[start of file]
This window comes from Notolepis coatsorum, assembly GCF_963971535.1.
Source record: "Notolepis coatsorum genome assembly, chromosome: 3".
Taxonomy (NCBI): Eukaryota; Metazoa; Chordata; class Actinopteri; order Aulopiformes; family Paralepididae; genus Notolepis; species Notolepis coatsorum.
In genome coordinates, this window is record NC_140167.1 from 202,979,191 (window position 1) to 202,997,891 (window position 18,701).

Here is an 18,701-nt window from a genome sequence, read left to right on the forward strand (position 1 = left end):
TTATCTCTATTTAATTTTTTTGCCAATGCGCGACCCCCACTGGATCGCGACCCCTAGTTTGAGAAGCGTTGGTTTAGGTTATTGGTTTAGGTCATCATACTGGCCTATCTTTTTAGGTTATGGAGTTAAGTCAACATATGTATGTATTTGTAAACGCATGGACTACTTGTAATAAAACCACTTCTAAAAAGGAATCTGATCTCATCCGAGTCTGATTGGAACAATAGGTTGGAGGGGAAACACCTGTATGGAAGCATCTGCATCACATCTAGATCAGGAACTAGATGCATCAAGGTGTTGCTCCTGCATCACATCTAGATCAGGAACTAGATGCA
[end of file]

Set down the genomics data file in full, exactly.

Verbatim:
This window comes from Notolepis coatsorum, assembly GCF_963971535.1.
Source record: "Notolepis coatsorum genome assembly, chromosome: 3".
Taxonomy (NCBI): Eukaryota; Metazoa; Chordata; class Actinopteri; order Aulopiformes; family Paralepididae; genus Notolepis; species Notolepis coatsorum.
In genome coordinates, this window is record NC_140167.1 from 202,979,191 (window position 1) to 202,997,891 (window position 18,701).

Here is an 18,701-nt window from a genome sequence, read left to right on the forward strand (position 1 = left end):
TTATCTCTATTTAATTTTTTTGCCAATGCGCGACCCCCACTGGATCGCGACCCCTAGTTTGAGAAGCGTTGGTTTAGGTTATTGGTTTAGGTCATCATACTGGCCTATCTTTTTAGGTTATGGAGTTAAGTCAACATATGTATGTATTTGTAAACGCATGGACTACTTGTAATAAAACCACTTCTAAAAAGGAATCTGATCTCATCCGAGTCTGATTGGAACAATAGGTTGGAGGGGAAACACCTGTATGGAAGCATCTGCATCACATCTAGATCAGGAACTAGATGCATCAAGGTGTTGCTCCTGCATCACATCTAGATCAGGAACTAGATGCA